Hampstead Theatre's Downstairs space constructs the perfect intimate atmosphere for a play that takes place solely within the suffocating four walls of a one-bedroom flat. The staging heightens the claustrophobia and we are invited to peer voyeuristically into the characters' most private thoughts and feelings.
The story focuses on two couples as they undertake their most challenging chapter to date. The deal? Live together in a small London flat for a year. In that time they must sacrifice luxury (because a coffee everyday adds up) and save for the ultimate end game – a home of their own. But with four strikingly different personalities existing under one roof the renters must sacrifice more than just coffee.
Rachel (Natalie Dew), a primary school teacher has been in love with her boyfriend Ben (Ben Addis) for almost half her life. Ben meanwhile, an 'average' bloke, is just about to hit his 35th birthday with no ambition or life plan. If they save up enough money for a year they can just about scrape together enough for a deposit. Enter best friend of 15 years, Melanie (Nicola Kavanagh) and her boyfriend Doctor Sam (Karl Davies), a stickler for the finer details and avid chess player. The foursome create a contract based firmly on the trust of their friendship. But with what is little more than a pinky promise, what could possibly go wrong?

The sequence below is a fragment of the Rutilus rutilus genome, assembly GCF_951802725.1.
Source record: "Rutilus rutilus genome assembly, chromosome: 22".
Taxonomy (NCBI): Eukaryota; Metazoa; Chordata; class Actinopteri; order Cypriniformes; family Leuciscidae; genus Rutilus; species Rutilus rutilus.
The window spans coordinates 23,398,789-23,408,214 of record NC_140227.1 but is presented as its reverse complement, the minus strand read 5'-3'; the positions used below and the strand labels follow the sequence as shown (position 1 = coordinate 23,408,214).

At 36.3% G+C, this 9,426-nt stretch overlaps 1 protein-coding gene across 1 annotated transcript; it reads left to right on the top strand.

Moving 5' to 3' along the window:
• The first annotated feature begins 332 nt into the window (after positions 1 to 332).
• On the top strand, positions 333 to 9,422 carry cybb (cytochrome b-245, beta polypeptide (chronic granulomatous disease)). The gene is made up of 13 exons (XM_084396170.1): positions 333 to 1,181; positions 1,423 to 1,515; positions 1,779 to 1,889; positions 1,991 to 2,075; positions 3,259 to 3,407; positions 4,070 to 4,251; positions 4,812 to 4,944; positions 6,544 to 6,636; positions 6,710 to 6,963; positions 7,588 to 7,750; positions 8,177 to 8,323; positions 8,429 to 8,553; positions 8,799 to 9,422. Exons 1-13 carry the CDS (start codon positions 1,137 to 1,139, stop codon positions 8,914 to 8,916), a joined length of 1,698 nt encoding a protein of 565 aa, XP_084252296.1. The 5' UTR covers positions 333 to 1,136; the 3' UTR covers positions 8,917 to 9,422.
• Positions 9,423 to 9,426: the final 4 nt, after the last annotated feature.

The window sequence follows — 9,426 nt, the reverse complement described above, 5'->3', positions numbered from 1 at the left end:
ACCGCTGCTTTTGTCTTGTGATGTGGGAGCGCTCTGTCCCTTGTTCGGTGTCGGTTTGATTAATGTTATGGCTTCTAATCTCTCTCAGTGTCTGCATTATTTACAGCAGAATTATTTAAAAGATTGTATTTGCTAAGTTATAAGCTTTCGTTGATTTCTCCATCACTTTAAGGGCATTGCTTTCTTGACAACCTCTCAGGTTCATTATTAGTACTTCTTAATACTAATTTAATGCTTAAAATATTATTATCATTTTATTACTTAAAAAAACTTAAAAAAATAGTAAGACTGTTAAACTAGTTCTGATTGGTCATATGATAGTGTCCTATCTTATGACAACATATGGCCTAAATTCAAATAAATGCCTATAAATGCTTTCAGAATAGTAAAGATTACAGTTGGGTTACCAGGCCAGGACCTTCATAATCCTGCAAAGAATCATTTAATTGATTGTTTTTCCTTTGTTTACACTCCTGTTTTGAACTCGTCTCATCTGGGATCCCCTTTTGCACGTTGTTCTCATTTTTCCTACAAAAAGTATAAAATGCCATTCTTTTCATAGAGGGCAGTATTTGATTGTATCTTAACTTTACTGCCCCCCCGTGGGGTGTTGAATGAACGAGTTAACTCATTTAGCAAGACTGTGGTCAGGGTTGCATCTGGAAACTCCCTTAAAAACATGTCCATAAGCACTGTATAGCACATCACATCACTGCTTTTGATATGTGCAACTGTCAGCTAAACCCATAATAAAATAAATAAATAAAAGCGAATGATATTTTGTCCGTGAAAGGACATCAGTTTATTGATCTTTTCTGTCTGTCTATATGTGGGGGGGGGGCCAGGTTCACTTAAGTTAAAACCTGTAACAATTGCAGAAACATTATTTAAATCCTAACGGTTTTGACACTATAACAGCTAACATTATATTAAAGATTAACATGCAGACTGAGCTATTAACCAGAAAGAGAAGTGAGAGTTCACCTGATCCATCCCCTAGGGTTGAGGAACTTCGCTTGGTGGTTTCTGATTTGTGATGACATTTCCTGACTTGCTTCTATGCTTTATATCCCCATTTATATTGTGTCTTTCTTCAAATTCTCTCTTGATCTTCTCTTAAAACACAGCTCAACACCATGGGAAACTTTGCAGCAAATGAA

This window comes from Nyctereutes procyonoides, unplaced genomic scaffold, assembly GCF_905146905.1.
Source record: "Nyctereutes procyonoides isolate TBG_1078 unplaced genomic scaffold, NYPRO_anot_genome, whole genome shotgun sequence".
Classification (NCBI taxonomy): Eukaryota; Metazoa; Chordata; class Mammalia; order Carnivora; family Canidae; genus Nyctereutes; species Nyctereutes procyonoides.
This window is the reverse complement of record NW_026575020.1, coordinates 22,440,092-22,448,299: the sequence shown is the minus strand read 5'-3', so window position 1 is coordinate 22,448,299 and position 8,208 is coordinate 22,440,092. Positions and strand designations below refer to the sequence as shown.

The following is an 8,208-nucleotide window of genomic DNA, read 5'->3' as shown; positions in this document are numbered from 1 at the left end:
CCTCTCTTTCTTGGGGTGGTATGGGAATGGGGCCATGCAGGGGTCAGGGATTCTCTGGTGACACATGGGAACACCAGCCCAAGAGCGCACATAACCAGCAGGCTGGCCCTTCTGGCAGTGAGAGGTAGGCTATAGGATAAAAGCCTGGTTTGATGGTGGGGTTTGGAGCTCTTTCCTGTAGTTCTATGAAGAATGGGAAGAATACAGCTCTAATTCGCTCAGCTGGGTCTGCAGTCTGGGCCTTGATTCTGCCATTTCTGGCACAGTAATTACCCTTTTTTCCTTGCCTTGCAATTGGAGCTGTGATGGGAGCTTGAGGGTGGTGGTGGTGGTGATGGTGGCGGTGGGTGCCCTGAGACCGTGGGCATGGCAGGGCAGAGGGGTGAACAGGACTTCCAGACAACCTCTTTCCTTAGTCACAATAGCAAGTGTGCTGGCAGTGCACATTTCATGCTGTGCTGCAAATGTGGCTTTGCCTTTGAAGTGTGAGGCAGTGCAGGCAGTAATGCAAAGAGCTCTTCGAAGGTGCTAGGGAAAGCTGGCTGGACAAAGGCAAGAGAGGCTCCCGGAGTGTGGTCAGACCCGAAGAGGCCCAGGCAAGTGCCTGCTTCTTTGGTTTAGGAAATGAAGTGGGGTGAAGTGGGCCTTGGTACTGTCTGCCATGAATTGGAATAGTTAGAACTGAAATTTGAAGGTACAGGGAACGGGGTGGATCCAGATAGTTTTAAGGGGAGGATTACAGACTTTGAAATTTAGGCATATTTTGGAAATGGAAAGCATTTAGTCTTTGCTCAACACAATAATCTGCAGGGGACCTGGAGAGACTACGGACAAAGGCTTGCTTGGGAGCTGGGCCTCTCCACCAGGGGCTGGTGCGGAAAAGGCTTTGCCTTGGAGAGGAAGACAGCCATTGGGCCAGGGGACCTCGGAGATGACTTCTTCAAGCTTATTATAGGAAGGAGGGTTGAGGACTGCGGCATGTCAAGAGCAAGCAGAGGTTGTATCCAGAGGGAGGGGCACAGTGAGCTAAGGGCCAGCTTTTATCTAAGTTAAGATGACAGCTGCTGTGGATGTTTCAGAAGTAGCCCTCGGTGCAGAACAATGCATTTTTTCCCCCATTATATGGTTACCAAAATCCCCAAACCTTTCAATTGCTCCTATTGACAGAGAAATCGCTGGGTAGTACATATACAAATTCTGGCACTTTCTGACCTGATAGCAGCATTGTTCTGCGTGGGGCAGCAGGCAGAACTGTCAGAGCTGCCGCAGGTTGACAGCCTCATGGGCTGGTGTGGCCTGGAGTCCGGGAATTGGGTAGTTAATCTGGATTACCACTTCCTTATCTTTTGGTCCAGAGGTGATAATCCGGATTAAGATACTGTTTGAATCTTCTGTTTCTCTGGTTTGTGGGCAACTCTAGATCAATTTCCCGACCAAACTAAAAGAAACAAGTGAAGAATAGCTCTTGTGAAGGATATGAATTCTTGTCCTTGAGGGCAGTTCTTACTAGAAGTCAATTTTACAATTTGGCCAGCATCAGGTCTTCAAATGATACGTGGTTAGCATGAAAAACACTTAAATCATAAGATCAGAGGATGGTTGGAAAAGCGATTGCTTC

While the flat is no palace, it does boasts views of the Shard – well, that is if you look 'just a little to the right, there you can just about see the top of it'. For the foursome the leaking, mold-infested dwelling becomes home. Time passes, eloquently exaggerated through director Lisa Spirling's slick choreography. And as furniture moves around the stage, key moments of their year are played out. The foursome go from partying all night to increasingly getting under each other's skin.
The ever-growing irritability taps into financial insecurities and anxiety over careers. While arguments over milk and toothpaste may not seem like the be all and end all, they are the very things that make this play so down-to-earth. The cast likewise achieve this unflinching reality by showing just how easy it is for relationships to disintegrate – be it over milk or more seriously toxic jealousy.
Deposit doesn't necessarily offer the great resolution we hope for – but isn't that just like real life?
|What||Deposit, Hampstead Theatre review|
|Where||Hampstead Theatre, Eton Avenue, Swiss Cottage, London, NW3 3EU | MAP|
|Nearest tube||Swiss Cottage (underground)|
11 May 17 – 10 Jun 17, 7:45 PM – 9:30 PM
|Price||£10 - £20|
|Website||Click here to book tickets|